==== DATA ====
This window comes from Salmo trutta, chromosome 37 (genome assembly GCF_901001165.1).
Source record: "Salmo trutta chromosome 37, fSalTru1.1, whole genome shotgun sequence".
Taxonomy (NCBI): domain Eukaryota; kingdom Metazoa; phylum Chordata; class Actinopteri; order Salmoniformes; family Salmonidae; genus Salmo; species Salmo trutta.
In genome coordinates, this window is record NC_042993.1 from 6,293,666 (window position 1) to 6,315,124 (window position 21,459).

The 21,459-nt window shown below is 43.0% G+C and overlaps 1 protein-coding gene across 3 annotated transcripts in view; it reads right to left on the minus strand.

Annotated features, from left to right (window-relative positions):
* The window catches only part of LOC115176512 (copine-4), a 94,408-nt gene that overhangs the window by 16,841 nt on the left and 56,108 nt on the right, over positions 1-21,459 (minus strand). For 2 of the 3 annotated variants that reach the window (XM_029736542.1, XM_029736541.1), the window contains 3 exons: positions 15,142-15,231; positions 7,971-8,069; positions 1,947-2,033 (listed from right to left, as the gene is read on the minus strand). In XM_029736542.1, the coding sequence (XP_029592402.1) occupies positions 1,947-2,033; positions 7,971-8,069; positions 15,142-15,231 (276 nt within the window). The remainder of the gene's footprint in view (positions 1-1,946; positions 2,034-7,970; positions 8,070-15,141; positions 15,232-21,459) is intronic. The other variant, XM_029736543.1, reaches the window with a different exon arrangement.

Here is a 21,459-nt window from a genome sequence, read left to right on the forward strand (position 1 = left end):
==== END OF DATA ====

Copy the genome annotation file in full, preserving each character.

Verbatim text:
This window comes from Salmo trutta, chromosome 37 (genome assembly GCF_901001165.1).
Source record: "Salmo trutta chromosome 37, fSalTru1.1, whole genome shotgun sequence".
Taxonomy (NCBI): domain Eukaryota; kingdom Metazoa; phylum Chordata; class Actinopteri; order Salmoniformes; family Salmonidae; genus Salmo; species Salmo trutta.
In genome coordinates, this window is record NC_042993.1 from 6,293,666 (window position 1) to 6,315,124 (window position 21,459).

The 21,459-nt window shown below is 43.0% G+C and overlaps 1 protein-coding gene across 3 annotated transcripts in view; it reads right to left on the minus strand.

Annotated features, from left to right (window-relative positions):
* The window catches only part of LOC115176512 (copine-4), a 94,408-nt gene that overhangs the window by 16,841 nt on the left and 56,108 nt on the right, over positions 1-21,459 (minus strand). For 2 of the 3 annotated variants that reach the window (XM_029736542.1, XM_029736541.1), the window contains 3 exons: positions 15,142-15,231; positions 7,971-8,069; positions 1,947-2,033 (listed from right to left, as the gene is read on the minus strand). In XM_029736542.1, the coding sequence (XP_029592402.1) occupies positions 1,947-2,033; positions 7,971-8,069; positions 15,142-15,231 (276 nt within the window). The remainder of the gene's footprint in view (positions 1-1,946; positions 2,034-7,970; positions 8,070-15,141; positions 15,232-21,459) is intronic. The other variant, XM_029736543.1, reaches the window with a different exon arrangement.

Here is a 21,459-nt window from a genome sequence, read left to right on the forward strand (position 1 = left end):